This question is easy to ask, but very difficult to answer. If a person who does not know about self-consumption is informed, explaining that basically consists of putting a solar photovoltaic installation in your house and to use the energy that the sun gives us to generate the energy we use in our homes, the answer seems obvious.
In addition the energy generated is clean, since we avoid emitting CO2 to the planet and it is also free of charge. But there is nothing free in this world, everything has its price.
Surely many citizens have thought of taking the step of launching themselves to the generation of their own energy. The European Union encourages us through the recent “Clean Energy for all Europeans” initiative. This directive focused at the period 2021-2030 aims to support initiatives aimed at self-consumption so that citizens are their own energy generators.
This is where economic terms of investment and profitability appear, leading the citizen to ask oneself the first questions that may begin to discourage him.
How much does it cost to install my photovoltaic panels? How soon will I recover my initial investment? What do I do with my surplus energy? What happens in periods when there is no sun?
Firstly, we need space to place our panels. For example in Spain, 35% of the population that lives in single-family or semi-detached houses has it easy but the rest who live in flats already depends on other factors ,such as, their neighbours or space. However, in these matters where everybody is benefited, it is easier to reach an agreement.
Overcoming this stumbling block the next question is answered quickly. For an average citizen who consumes 3000 Kw / h by year, their problem could be easy resolved with an investment nearly of 6000 €. However in this case, it is necessary that our facility is connected to the grid and we can discharge the surplus to our power company or take power from the grid in case of imbalance. If we want to be totally grid isolated, the figure shoots to approximately 9000 €, because we will need batteries to store the surplus energy or be used in case of lack of sun. The investment recovery could be in the range of 10-20 years depending on the evolution of energy prices, taxes on self-consumption and other series of factors to take into account.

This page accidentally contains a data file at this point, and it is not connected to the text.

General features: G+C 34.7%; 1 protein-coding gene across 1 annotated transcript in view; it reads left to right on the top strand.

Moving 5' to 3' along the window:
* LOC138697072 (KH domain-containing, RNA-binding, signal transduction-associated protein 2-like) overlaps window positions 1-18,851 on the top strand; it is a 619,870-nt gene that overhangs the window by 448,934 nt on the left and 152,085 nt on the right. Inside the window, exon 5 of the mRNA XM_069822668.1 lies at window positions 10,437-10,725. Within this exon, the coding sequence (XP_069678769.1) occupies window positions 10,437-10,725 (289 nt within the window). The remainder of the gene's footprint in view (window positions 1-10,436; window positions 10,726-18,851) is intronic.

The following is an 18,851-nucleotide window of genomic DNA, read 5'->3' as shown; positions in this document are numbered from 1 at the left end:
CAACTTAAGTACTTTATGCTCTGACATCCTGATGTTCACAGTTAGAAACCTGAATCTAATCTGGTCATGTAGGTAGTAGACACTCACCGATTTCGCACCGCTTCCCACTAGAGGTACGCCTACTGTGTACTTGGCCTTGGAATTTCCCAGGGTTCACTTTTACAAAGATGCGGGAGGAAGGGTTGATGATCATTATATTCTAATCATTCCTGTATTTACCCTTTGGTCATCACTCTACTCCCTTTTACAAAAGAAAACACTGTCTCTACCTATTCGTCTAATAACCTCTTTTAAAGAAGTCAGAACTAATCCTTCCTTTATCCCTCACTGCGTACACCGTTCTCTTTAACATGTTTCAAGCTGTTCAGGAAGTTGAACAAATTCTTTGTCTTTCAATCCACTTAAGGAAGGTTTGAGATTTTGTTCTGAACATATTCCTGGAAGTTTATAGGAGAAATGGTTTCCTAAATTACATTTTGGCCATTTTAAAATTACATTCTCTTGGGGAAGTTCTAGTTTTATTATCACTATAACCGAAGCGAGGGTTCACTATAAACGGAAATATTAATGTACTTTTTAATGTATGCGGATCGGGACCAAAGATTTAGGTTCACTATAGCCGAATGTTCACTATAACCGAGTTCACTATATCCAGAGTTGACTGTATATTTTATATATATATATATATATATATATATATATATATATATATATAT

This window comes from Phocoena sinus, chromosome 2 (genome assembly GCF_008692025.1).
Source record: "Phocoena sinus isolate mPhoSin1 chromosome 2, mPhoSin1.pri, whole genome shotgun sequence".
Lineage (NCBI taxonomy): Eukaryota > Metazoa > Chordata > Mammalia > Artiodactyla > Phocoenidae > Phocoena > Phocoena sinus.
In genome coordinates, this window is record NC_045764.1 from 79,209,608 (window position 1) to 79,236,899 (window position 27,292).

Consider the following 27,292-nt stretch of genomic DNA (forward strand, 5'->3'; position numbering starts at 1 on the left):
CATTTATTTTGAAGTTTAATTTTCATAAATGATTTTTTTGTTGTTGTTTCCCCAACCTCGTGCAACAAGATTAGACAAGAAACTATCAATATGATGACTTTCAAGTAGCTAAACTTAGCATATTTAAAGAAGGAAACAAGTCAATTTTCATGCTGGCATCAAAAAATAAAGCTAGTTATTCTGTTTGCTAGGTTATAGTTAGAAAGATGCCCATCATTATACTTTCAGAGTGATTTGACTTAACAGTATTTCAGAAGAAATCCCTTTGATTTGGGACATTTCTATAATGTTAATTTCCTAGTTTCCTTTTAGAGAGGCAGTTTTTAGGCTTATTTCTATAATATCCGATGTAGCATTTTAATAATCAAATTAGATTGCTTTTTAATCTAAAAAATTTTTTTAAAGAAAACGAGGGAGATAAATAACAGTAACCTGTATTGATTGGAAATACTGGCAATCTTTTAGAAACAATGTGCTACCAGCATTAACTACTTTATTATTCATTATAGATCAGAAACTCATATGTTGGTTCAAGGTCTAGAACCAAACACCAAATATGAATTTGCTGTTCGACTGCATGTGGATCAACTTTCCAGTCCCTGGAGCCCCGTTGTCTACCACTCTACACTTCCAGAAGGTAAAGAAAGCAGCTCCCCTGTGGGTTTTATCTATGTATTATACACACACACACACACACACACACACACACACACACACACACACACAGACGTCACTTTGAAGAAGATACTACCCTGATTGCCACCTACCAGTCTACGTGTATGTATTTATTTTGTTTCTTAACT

Nowadays in some countries like Spain, with the current regulation it is difficult to realize investments in self consumption that are efficient, due to a series of obstacles that should begin to be eliminated.
Self-consumption is not just putting photovoltaic panels on the roofs, but opens up a wide range of possibilities that should be allowed. To photovoltaic panels can be joined by other renewable sources of energy that make self-consumption become in another source of electricity generation and it is, at this moment, when new alternatives and questions appear.
Why not exchange energy with my neighbours? Why not obtain a profit from my surplus energy? Why does not my municipality generate its own electricity to supply, for example, street lighting? Will it someday be my building of zero energy or energy plus? Will I be able to charge my electric car?
Response to these issues may allow that our investment to start to be profitable but not only from the economic point of view but also social. Climate change is already a reality and everything whose aim is focused to reduce the burning of fossil fuels will be welcome.
From the self-consumption can be benefited all energy system actors, from electric companies, manufacturers of solar panels and batteries, installers, maintenance companies, engineering research centres and end users. Investment is also in the long term, the future of our planet.
All these and many other questions will have a clear answer in the coming years when the energy models change and we become aware that the past was never better.
Latest posts by Clemente Cárdenas (see all)
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